Mounting cash crunch worries sent mainland stocks into freefall yesterday, with the key index posting its biggest loss in nearly four years.
The Shanghai Composite Index plunged 109.86 points, or 5.3 per cent, to 1,963.24, the largest daily drop since August 31, 2009. It was also the lowest close since December 3, 2012.
The decline signalled another "Black Monday" for investors following a 4.1 per cent slide in the index last week owing to a liquidity crunch on the country's interbank market that pushed certain borrowing entities to the brink of default.
Hong Kong stocks took a hammering, too, as the Hang Seng Index slid 2.2 per cent to 19,813.98, with all but two stocks falling on the 50-member index.
Following the regional rout, the Standard & Poor's 500 was down 1.8 per cent in late morning trade in New York.
The People's Bank of China (PBOC) said in a statement yesterday that commercial lenders would be urged to take "pre-emptive" measures to manage liquidity while "invigorating existing cash", the latest sign the new mainland leadership would stand firm on their efforts to de-leverage an economy battered by increasing financial risks.
"Investors are concerned about the liquidity issue," said Shenyin Wanguo Securities analyst Qian Qimin. "A consensus among the investment community now is that the central bank wouldn't ease the monetary policy and the cash crunch would continue to wreak havoc on embattled financial institutions."
Interbank lending rates hit a record high on Thursday as a result of capital strain.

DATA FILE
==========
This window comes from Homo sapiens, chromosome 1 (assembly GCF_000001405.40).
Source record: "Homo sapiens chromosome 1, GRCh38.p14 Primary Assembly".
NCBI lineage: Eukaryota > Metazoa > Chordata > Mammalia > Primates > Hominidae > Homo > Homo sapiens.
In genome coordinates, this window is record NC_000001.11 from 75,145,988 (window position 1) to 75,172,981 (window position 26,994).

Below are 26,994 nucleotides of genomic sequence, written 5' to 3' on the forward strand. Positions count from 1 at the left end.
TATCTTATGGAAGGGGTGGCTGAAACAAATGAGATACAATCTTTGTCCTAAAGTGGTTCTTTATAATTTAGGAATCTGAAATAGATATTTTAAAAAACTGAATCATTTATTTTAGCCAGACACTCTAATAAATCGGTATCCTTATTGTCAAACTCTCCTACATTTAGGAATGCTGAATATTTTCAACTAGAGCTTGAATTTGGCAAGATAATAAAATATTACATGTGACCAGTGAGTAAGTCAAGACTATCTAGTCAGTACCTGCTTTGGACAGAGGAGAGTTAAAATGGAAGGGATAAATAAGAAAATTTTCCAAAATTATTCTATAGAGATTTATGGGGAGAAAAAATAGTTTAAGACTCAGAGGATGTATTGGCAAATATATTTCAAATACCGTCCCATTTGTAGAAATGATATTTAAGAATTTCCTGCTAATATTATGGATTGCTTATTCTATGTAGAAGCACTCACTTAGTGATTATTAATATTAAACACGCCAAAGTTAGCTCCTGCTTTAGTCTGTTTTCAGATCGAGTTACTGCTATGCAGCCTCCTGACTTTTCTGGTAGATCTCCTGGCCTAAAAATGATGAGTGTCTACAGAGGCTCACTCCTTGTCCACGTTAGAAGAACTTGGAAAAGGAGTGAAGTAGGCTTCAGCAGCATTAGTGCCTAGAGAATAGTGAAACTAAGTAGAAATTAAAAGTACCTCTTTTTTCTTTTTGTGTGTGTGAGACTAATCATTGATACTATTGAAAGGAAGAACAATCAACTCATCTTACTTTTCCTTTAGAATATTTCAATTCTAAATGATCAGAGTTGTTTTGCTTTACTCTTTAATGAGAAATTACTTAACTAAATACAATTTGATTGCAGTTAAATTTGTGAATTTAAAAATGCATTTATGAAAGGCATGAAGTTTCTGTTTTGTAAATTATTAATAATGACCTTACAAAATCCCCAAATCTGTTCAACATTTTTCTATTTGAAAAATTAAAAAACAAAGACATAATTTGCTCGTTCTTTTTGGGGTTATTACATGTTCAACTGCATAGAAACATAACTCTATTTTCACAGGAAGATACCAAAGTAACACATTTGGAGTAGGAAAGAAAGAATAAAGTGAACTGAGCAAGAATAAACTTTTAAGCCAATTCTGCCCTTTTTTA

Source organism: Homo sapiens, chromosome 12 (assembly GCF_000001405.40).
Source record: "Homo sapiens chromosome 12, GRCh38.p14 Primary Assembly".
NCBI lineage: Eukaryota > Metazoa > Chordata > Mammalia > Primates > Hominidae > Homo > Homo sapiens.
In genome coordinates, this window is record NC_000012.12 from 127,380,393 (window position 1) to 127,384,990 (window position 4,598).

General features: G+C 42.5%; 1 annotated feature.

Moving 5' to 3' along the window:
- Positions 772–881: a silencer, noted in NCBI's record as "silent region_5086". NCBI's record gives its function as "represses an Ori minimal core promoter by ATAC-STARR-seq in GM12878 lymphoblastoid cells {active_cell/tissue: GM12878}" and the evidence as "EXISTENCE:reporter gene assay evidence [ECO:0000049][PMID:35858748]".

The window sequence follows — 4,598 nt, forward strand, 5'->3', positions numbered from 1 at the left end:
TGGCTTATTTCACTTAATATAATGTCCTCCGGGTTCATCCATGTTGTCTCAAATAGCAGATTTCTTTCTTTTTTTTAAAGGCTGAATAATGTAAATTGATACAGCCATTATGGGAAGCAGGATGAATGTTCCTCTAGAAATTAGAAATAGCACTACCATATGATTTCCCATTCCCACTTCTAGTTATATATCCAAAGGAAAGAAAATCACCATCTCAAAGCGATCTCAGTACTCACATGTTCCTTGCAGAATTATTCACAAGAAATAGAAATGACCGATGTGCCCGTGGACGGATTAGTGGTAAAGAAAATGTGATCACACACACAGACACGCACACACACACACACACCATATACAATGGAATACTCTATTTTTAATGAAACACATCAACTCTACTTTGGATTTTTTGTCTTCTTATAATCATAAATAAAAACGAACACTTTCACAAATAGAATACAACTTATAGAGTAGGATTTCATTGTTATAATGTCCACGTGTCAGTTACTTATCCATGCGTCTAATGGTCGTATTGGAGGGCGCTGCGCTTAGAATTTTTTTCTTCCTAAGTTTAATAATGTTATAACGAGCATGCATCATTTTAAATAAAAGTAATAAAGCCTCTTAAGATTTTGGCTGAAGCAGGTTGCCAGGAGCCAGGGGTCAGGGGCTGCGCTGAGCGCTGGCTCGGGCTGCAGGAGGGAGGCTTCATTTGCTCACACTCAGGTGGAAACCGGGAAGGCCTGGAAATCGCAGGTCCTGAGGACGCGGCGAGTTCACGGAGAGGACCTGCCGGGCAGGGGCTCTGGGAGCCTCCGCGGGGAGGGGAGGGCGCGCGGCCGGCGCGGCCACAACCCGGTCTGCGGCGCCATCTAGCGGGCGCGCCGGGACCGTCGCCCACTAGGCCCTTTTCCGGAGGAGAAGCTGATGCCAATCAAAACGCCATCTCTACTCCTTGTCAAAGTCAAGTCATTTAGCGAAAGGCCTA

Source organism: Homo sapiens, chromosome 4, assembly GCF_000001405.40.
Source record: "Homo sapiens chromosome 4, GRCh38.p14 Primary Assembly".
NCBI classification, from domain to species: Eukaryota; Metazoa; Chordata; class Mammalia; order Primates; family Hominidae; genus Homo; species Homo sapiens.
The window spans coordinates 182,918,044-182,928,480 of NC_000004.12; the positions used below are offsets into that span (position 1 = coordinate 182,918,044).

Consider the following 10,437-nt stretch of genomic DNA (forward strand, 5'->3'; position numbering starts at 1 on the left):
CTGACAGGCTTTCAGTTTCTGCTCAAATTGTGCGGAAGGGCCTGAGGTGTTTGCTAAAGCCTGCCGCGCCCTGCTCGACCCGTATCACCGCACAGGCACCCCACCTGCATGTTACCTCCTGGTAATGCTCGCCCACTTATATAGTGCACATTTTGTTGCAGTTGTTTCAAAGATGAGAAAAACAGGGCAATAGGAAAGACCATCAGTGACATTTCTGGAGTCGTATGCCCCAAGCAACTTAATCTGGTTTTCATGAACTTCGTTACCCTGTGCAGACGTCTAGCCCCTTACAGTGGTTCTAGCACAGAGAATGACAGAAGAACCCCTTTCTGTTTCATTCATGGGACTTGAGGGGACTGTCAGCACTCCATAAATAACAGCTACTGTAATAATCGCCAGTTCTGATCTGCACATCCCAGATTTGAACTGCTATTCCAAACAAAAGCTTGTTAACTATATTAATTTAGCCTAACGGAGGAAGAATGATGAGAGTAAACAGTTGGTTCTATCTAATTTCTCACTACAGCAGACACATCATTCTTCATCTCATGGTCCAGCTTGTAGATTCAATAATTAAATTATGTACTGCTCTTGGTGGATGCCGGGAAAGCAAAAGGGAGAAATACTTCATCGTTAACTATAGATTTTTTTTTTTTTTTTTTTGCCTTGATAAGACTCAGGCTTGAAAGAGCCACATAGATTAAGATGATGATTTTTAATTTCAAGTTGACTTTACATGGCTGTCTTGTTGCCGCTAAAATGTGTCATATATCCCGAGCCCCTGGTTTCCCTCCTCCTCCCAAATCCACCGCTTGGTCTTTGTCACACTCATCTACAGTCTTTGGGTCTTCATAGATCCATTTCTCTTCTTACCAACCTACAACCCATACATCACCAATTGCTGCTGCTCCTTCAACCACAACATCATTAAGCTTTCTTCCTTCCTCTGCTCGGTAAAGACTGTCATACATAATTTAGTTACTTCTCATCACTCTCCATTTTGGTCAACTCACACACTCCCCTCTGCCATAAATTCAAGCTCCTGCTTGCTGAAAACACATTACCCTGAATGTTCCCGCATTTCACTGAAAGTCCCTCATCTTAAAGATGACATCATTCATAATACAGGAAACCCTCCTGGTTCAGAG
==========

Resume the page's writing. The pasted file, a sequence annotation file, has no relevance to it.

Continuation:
Despite appeals from institutions to the central bank to lower the banks' reserve requirement ratio and to inject cash into the system, the PBOC remained reluctant, insisting liquidity was at a reasonable level.
It was believed the statement reflected the fact that top policymakers led by Premier Li Keqiang were resolute in reining in wild credit growth and the rapid expansion of wealth management products in China's "shadow banking" system.
The 16 A-share banks accounted for more than half the profits generated by the nearly 2,400 listed companies on the mainland.
Zhang Chenghui, director of the financial research institute of the State Council's Development Research Centre, a major government think tank, told a forum at the weekend that the capital crunch resulted from excessive loan growth by the commercial banks over the years.
She said the funds, instead of going to replenish the real economy, were misused and falsely allocated to flow through the system.
The PBOC said it would continue to "fine-tune" monetary policy, which was viewed by analysts as indicating the need to balance economic growth and financial risks.
"We expect conditions on the interbank market to remain tight and nervous in the coming weeks, with repayment risk sizeable," the Royal Bank of Scotland said in a report. "We may well see some defaults on interbank loans and/or other repayment obligations in the coming months."
Reflecting the severity of the liquidity drain, the Bank of China (Hong Kong), a yuan-clearing bank in the city, will raise yuan deposits rates from 0.648 per cent to 0.75-1.05 per cent from July 1, to enhance yuan liquidity.
The financial squeeze also deterred bond sales as at least five mainland companies, including policy lender China Development Bank, shelved debt issuances worth 32.1 billion yuan, according to statements.
Additional reporting by Kanis Li